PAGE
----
The Spotlight: Comedy heavyweights Joe Rogan, Bill Burr and Jon Stewart all have very different takes on Louis C.K.
As the dust settles on the Louis C.K. fallout, some of comedy's heaviest hitters are opening up.
Taking a fairly sympathetic stance, all things considered, Bill Burr says he's hopeful C.K. will get a shot at redemption.
"It's such a crazy time right now," Burr said on his own podcast. "I don't know. I love Louis C.K. and that was obviously just a hard f**king thing to see happen to somebody. He was definitely, 100 percent wrong. He *did* own up to it and I think he will definitely be back. I will say that. And I also knew a couple of the women that he did this s**t to and I just feel bad for everybody.
"It's just f**king terrible. I don't know what else you say about it. I feel like I'm in a divorce where you know both the mom and the dad and you gotta pick a f**king side here."
Burr was also quick to defend his embattled manager Dave Becky, who also managed C.K. Actress Pamela Adlon dumped Becky earlier this week after claims were made that the manager aided C.K. in a coverup.
"I stand by my f**king manager and I'm never firing the guy," said Burr. "I've been with this guy since 2006. Dave Becky is one of the great people I've met in this business. I love that guy. I'd still have him over at my house for dinner."
Burr was also critical of the speed in which some of these ties have been severed.
"I think it's a great thing that all of this is coming out because there's no way women should have to be tolerating this," Burr continued. "They've tolerated it way too long, but can we stop short here of then trying to literally destroy everyone around the f**king person over social media with no burden of proof? These are real people you're going after."
The closest to C.K., former "Daily Show" host Jon Stewart told Matt Lauer he never put much weight behind the rumors he'd heard over the past year.
“You give your friends the benefit of the doubt,” Stewart explained about not believing the rumors when he first heard them. “I have friends that have compulsions and have done things like gambling, drinking, or drugs, and we’ve lost some of the them. Some of them have died. You always find yourself back to a moment of, “Did I miss something? Could I have done more?” In this situation, I think we all could of. You feel anger at what he did to people.”
“Comedy on its best day is not a great environment for women,” Stewart continued. “I think it’s gotten better over the years but certainly when we started 30 years ago it was really difficult, and so to do it was an act of bravery in and of itself. The idea there was this added layer of pressure and manipulation and fear and humiliation…I don’t want to make this “Louis was the only one of in the business.” It’s not, it’s endemic. We’re used to being in charge, and I think if you talk to women they’re in a very difficult position. You get mad at yourself for laughing it off or thinking it didn’t happen.”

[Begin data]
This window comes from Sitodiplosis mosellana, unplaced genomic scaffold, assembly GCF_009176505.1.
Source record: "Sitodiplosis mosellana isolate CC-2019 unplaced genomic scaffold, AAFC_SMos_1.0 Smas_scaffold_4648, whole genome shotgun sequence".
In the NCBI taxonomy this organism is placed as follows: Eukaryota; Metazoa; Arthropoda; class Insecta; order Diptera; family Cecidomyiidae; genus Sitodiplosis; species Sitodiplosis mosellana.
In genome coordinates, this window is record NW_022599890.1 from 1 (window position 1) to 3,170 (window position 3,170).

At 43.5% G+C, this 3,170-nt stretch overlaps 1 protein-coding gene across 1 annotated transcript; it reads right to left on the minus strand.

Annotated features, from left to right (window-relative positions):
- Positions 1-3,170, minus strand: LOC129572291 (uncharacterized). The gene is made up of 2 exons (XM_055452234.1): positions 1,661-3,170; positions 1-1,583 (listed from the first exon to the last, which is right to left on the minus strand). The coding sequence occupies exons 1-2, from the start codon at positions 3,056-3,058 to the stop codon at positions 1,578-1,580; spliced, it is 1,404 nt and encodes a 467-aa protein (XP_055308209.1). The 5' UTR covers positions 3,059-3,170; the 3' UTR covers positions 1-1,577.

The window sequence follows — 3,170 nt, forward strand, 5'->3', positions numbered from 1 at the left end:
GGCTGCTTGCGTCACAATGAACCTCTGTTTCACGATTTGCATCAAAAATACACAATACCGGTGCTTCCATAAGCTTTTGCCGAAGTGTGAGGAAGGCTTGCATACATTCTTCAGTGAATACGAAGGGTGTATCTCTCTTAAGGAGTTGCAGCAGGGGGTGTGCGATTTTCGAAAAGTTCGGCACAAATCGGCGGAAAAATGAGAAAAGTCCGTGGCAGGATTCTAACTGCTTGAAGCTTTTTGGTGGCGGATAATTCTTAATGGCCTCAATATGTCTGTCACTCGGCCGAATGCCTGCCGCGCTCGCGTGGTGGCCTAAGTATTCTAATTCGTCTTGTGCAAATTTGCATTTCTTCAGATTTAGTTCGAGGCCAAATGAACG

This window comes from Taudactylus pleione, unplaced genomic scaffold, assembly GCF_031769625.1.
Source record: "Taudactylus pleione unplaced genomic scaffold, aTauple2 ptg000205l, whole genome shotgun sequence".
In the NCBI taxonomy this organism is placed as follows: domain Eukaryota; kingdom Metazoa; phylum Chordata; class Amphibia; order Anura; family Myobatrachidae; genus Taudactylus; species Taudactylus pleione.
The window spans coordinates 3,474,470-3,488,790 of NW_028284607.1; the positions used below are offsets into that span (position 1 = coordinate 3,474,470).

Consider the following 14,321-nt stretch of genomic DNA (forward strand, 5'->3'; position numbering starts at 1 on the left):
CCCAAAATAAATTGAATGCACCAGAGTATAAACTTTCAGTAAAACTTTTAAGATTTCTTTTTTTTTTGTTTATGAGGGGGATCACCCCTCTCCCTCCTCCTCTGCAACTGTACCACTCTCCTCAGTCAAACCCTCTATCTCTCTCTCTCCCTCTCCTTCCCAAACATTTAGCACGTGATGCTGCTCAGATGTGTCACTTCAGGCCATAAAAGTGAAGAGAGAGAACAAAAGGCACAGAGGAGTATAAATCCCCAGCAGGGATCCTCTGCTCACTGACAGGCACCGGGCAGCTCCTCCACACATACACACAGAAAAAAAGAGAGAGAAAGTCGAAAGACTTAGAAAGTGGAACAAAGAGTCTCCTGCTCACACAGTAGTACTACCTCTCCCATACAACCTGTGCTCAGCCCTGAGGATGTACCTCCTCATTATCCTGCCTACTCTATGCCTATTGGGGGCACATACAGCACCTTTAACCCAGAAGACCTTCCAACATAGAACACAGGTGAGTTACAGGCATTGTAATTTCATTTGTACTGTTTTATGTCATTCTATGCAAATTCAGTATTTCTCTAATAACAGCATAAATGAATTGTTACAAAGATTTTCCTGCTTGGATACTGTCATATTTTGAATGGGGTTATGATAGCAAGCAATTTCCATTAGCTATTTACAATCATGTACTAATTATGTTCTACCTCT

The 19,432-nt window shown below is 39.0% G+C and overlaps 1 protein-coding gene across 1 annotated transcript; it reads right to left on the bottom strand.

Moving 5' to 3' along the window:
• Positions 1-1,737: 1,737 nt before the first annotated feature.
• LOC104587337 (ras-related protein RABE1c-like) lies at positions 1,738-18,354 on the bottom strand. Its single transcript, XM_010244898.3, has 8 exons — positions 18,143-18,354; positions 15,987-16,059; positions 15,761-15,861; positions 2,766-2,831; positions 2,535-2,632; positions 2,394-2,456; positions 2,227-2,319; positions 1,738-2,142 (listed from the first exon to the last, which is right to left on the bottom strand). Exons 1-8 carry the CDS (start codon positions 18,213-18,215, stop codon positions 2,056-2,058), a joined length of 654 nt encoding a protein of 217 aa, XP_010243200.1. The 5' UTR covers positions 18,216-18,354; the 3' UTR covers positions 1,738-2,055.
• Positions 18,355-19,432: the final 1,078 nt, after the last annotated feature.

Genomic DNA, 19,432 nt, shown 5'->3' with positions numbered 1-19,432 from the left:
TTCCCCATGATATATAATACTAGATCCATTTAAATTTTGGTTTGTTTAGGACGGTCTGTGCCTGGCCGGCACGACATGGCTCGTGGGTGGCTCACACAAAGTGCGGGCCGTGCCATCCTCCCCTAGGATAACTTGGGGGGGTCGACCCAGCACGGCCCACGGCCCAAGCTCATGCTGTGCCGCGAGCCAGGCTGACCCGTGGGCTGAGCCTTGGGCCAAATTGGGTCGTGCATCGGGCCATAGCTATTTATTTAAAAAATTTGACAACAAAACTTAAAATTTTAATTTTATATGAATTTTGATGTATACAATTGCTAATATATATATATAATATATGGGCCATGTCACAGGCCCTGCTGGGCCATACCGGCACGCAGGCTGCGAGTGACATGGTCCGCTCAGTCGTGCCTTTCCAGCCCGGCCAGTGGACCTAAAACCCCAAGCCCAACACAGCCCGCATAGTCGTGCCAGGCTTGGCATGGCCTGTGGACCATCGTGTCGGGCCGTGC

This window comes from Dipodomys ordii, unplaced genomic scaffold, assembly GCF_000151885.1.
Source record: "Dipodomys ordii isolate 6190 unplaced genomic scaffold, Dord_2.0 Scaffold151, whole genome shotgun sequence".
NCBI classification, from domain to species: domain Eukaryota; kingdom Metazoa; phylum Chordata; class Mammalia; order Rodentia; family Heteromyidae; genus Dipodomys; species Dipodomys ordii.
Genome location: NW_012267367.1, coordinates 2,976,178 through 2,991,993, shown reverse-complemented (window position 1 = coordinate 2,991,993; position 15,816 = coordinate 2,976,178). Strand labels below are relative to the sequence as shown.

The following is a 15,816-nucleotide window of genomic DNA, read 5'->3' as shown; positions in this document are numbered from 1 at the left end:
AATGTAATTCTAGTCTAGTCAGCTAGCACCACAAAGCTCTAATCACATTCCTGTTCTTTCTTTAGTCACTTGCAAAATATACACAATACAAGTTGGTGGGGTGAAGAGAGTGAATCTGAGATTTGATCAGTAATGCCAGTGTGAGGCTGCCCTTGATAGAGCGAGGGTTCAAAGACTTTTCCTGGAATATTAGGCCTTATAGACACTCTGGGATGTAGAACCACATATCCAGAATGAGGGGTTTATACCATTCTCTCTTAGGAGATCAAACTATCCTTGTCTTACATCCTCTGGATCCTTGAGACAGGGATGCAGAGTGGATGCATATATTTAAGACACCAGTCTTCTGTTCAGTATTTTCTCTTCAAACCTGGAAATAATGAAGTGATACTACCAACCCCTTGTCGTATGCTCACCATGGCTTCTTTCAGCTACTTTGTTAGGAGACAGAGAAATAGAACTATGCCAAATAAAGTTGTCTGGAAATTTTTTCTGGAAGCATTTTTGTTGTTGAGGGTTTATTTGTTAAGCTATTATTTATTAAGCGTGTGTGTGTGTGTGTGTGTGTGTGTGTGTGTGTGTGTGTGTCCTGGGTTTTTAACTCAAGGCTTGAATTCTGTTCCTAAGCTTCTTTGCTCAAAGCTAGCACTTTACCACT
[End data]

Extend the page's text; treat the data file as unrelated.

Speaking with fellow comedian Iliza Shlesinger on his podcast Tuesday, Joe Rogan wasn't as optimistic for C.K.
"This is the kind of thing that sticks because he did it to one of us [comedians]. In our world we are all the same," said Rogan. "We're all the same thing. There's gonna be some weird pettiness and bulls**t and prejudices. There's gonna be some individuals who aren't supportive, but overall, amongst the good eggs, we all consider each other the same thing."
Rogan said he was also surprised by comments he'd heard from male friends who didn't exactly see the harm in C.K.'s actions.
"This is not to throw Louis C.K. under the bus but someone was saying, 'What's the big deal if someone is masturbating in front of you?' This is what I said: 'You're a man. If a woman was masturbating in front of me I would not be worried. [I'm not threatened for my safety.] But if a man is doing it and they're blocking the door?'"
Rogan also told a quick story about feeling intimidated by a large gentleman who happened to walk by him at a comedy club recently.
"He was 6'7, 300 plus pounds and when he walked by me I got physically nervous," Rogan said. "I was thinking, 'If this guy decided to kill me there's almost nothing I could do about it. He's so much bigger than me.' *That* is how most every woman feels around a large man."
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See the Thor-ness.
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This dude's face.
Jimmy gets the treatment.